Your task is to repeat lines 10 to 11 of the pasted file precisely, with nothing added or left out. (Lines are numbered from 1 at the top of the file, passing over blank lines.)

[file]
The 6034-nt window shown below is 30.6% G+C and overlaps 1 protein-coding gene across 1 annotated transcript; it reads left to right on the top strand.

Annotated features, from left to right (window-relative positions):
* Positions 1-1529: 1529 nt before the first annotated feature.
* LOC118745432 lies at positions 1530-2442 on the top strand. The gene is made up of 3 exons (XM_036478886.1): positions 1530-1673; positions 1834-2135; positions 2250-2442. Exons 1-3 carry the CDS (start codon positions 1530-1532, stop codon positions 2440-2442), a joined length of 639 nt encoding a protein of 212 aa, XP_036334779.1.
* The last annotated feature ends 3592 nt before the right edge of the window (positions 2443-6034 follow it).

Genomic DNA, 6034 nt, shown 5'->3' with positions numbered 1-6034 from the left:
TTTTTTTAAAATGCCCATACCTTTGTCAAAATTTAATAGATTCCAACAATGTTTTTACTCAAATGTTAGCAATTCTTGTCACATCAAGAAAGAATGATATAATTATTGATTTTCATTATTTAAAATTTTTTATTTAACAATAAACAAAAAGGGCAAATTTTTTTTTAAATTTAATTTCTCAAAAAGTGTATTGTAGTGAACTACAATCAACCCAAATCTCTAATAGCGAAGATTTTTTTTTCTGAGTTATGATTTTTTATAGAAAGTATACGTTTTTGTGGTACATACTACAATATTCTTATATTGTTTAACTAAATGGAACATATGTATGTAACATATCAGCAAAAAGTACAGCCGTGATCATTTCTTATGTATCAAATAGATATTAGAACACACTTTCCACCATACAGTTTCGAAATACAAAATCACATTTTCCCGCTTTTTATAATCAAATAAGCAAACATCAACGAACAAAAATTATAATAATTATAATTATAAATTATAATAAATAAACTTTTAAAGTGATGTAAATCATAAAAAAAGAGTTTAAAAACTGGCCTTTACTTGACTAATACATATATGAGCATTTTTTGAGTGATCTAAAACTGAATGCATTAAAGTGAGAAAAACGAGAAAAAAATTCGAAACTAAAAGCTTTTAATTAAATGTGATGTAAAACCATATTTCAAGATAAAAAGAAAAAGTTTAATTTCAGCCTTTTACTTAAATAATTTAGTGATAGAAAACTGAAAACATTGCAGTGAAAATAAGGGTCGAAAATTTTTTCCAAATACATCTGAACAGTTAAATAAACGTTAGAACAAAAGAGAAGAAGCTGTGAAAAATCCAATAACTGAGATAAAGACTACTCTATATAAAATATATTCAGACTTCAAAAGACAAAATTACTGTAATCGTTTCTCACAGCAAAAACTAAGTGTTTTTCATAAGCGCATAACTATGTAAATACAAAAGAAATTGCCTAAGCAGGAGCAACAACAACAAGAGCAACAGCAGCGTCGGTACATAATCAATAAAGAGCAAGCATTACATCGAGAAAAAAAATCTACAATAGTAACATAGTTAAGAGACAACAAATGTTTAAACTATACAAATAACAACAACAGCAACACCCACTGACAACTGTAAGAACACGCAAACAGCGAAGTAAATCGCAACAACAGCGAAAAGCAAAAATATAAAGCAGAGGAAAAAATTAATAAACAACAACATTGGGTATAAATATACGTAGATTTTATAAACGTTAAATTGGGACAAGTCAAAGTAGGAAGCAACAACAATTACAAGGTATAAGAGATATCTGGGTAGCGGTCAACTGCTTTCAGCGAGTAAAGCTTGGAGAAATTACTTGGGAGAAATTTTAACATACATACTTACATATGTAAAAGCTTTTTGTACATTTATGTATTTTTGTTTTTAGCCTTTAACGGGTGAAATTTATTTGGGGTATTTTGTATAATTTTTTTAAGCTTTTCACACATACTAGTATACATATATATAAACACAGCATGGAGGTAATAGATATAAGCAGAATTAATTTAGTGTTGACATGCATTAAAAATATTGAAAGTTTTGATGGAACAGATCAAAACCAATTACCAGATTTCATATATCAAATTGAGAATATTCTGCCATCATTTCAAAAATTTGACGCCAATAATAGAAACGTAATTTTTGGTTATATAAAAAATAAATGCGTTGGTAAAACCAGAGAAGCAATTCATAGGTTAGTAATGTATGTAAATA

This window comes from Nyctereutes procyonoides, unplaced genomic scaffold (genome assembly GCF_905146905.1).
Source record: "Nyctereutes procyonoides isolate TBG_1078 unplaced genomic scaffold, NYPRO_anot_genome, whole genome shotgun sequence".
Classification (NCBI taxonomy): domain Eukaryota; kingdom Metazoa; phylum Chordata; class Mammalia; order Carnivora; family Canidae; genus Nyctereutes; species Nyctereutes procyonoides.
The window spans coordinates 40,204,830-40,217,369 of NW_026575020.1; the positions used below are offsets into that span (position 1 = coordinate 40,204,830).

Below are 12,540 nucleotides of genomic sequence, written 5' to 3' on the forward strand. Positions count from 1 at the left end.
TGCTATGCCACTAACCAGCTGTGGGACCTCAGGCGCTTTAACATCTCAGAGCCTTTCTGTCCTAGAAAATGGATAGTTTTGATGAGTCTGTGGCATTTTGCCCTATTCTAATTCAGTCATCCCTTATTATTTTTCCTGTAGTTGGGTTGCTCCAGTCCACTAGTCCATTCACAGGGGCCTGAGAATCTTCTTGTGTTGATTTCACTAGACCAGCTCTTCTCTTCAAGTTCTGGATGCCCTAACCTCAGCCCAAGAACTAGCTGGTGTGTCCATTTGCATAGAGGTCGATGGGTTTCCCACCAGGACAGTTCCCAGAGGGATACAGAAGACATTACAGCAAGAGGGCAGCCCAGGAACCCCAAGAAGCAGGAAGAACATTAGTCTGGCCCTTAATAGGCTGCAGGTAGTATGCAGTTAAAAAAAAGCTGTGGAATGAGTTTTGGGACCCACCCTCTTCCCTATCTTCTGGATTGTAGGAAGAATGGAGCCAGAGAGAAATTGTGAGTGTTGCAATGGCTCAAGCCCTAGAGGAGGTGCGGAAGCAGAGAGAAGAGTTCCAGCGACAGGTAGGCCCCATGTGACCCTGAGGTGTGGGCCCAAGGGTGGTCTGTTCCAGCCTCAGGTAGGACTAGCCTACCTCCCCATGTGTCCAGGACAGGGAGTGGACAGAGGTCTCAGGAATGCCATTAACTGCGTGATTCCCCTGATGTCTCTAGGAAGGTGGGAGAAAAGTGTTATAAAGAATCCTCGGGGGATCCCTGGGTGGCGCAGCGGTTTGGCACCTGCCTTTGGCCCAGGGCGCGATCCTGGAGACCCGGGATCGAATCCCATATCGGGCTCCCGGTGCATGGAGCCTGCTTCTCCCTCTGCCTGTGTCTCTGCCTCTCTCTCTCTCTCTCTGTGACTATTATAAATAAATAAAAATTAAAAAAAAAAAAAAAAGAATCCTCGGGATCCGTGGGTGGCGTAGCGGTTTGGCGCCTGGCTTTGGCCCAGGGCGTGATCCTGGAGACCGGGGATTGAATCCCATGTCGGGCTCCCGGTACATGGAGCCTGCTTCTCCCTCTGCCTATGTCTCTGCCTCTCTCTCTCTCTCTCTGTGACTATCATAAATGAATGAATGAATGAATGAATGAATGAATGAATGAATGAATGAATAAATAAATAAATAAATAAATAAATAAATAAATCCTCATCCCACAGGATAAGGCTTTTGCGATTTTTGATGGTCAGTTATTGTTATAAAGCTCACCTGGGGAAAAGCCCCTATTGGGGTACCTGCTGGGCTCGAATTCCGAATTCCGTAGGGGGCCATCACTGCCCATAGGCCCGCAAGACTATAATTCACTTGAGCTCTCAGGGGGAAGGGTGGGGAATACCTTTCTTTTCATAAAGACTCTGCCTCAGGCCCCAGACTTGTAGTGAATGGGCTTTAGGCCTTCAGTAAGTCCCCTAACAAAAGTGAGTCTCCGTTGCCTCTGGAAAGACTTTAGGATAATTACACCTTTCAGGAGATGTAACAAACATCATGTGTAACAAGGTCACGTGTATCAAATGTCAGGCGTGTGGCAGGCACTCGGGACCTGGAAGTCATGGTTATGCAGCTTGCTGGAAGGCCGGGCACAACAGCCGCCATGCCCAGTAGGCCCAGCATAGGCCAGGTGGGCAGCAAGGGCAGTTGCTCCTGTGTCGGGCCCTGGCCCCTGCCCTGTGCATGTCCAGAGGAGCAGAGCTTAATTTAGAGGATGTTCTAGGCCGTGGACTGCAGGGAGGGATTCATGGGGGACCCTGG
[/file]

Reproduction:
Classification (NCBI taxonomy): domain Eukaryota; kingdom Metazoa; phylum Chordata; class Mammalia; order Carnivora; family Canidae; genus Nyctereutes; species Nyctereutes procyonoides.
The window spans coordinates 40,204,830-40,217,369 of NW_026575020.1; the positions used below are offsets into that span (position 1 = coordinate 40,204,830).